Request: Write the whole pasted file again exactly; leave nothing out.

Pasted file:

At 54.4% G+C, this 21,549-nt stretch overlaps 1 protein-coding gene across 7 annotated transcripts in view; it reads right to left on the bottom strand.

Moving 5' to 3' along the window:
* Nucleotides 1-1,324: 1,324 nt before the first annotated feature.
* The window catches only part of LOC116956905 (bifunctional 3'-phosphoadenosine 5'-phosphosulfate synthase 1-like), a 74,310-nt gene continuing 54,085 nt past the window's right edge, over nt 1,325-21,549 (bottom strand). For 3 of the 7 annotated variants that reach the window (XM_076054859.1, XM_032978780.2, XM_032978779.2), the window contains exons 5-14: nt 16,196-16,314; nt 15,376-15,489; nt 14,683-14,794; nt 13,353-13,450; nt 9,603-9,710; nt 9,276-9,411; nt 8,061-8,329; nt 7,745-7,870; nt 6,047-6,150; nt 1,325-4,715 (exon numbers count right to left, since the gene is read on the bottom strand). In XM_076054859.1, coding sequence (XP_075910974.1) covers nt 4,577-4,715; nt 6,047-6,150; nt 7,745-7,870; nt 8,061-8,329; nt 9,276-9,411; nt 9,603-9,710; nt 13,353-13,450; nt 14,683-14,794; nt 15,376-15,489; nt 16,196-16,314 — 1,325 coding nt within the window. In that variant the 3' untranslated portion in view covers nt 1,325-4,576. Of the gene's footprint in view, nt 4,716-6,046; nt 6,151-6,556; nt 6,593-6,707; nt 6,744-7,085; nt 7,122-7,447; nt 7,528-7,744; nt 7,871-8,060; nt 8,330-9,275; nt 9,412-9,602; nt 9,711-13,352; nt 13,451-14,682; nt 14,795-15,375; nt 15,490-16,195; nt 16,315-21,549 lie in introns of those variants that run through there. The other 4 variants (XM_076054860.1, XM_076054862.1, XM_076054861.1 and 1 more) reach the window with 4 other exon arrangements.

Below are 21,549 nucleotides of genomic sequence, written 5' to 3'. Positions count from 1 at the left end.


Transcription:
At 54.4% G+C, this 21,549-nt stretch overlaps 1 protein-coding gene across 7 annotated transcripts in view; it reads right to left on the bottom strand.

Moving 5' to 3' along the window:
* Nucleotides 1-1,324: 1,324 nt before the first annotated feature.
* The window catches only part of LOC116956905 (bifunctional 3'-phosphoadenosine 5'-phosphosulfate synthase 1-like), a 74,310-nt gene continuing 54,085 nt past the window's right edge, over nt 1,325-21,549 (bottom strand). For 3 of the 7 annotated variants that reach the window (XM_076054859.1, XM_032978780.2, XM_032978779.2), the window contains exons 5-14: nt 16,196-16,314; nt 15,376-15,489; nt 14,683-14,794; nt 13,353-13,450; nt 9,603-9,710; nt 9,276-9,411; nt 8,061-8,329; nt 7,745-7,870; nt 6,047-6,150; nt 1,325-4,715 (exon numbers count right to left, since the gene is read on the bottom strand). In XM_076054859.1, coding sequence (XP_075910974.1) covers nt 4,577-4,715; nt 6,047-6,150; nt 7,745-7,870; nt 8,061-8,329; nt 9,276-9,411; nt 9,603-9,710; nt 13,353-13,450; nt 14,683-14,794; nt 15,376-15,489; nt 16,196-16,314 — 1,325 coding nt within the window. In that variant the 3' untranslated portion in view covers nt 1,325-4,576. Of the gene's footprint in view, nt 4,716-6,046; nt 6,151-6,556; nt 6,593-6,707; nt 6,744-7,085; nt 7,122-7,447; nt 7,528-7,744; nt 7,871-8,060; nt 8,330-9,275; nt 9,412-9,602; nt 9,711-13,352; nt 13,451-14,682; nt 14,795-15,375; nt 15,490-16,195; nt 16,315-21,549 lie in introns of those variants that run through there. The other 4 variants (XM_076054860.1, XM_076054862.1, XM_076054861.1 and 1 more) reach the window with 4 other exon arrangements.

Below are 21,549 nucleotides of genomic sequence, written 5' to 3'. Positions count from 1 at the left end.